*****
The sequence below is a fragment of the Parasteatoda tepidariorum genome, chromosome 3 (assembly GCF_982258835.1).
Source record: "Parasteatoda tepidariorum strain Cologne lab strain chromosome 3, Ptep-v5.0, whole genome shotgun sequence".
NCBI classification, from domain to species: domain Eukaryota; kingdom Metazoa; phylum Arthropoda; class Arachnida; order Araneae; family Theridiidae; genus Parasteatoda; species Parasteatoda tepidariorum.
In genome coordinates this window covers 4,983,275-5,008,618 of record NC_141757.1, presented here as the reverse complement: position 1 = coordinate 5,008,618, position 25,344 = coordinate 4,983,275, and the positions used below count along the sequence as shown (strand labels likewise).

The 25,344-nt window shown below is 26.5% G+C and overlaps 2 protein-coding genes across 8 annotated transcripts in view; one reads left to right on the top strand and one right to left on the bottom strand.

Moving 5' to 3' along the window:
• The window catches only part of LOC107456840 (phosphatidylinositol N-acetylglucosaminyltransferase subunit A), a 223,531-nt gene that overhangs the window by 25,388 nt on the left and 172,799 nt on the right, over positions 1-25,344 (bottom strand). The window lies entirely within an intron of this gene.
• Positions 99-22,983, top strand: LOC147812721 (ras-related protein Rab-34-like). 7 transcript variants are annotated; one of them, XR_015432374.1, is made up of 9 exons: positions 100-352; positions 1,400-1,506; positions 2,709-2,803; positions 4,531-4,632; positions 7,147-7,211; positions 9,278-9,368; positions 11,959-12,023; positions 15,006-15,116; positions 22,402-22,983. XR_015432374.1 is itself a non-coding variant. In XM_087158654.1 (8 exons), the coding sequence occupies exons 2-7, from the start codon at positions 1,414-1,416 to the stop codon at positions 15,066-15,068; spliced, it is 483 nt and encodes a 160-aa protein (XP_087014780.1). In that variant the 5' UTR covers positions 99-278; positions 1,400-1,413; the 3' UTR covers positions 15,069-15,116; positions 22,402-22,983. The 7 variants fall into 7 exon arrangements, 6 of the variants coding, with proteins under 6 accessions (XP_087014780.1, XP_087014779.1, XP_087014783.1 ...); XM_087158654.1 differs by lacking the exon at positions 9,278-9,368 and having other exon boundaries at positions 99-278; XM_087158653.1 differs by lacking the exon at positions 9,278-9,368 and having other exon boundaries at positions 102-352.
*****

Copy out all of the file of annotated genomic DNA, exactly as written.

The sequence below is a fragment of the Parasteatoda tepidariorum genome, chromosome 3 (assembly GCF_982258835.1).
Source record: "Parasteatoda tepidariorum strain Cologne lab strain chromosome 3, Ptep-v5.0, whole genome shotgun sequence".
NCBI classification, from domain to species: domain Eukaryota; kingdom Metazoa; phylum Arthropoda; class Arachnida; order Araneae; family Theridiidae; genus Parasteatoda; species Parasteatoda tepidariorum.
In genome coordinates this window covers 4,983,275-5,008,618 of record NC_141757.1, presented here as the reverse complement: position 1 = coordinate 5,008,618, position 25,344 = coordinate 4,983,275, and the positions used below count along the sequence as shown (strand labels likewise).

The 25,344-nt window shown below is 26.5% G+C and overlaps 2 protein-coding genes across 8 annotated transcripts in view; one reads left to right on the top strand and one right to left on the bottom strand.

Moving 5' to 3' along the window:
• The window catches only part of LOC107456840 (phosphatidylinositol N-acetylglucosaminyltransferase subunit A), a 223,531-nt gene that overhangs the window by 25,388 nt on the left and 172,799 nt on the right, over positions 1-25,344 (bottom strand). The window lies entirely within an intron of this gene.
• Positions 99-22,983, top strand: LOC147812721 (ras-related protein Rab-34-like). 7 transcript variants are annotated; one of them, XR_015432374.1, is made up of 9 exons: positions 100-352; positions 1,400-1,506; positions 2,709-2,803; positions 4,531-4,632; positions 7,147-7,211; positions 9,278-9,368; positions 11,959-12,023; positions 15,006-15,116; positions 22,402-22,983. XR_015432374.1 is itself a non-coding variant. In XM_087158654.1 (8 exons), the coding sequence occupies exons 2-7, from the start codon at positions 1,414-1,416 to the stop codon at positions 15,066-15,068; spliced, it is 483 nt and encodes a 160-aa protein (XP_087014780.1). In that variant the 5' UTR covers positions 99-278; positions 1,400-1,413; the 3' UTR covers positions 15,069-15,116; positions 22,402-22,983. The 7 variants fall into 7 exon arrangements, 6 of the variants coding, with proteins under 6 accessions (XP_087014780.1, XP_087014779.1, XP_087014783.1 ...); XM_087158654.1 differs by lacking the exon at positions 9,278-9,368 and having other exon boundaries at positions 99-278; XM_087158653.1 differs by lacking the exon at positions 9,278-9,368 and having other exon boundaries at positions 102-352.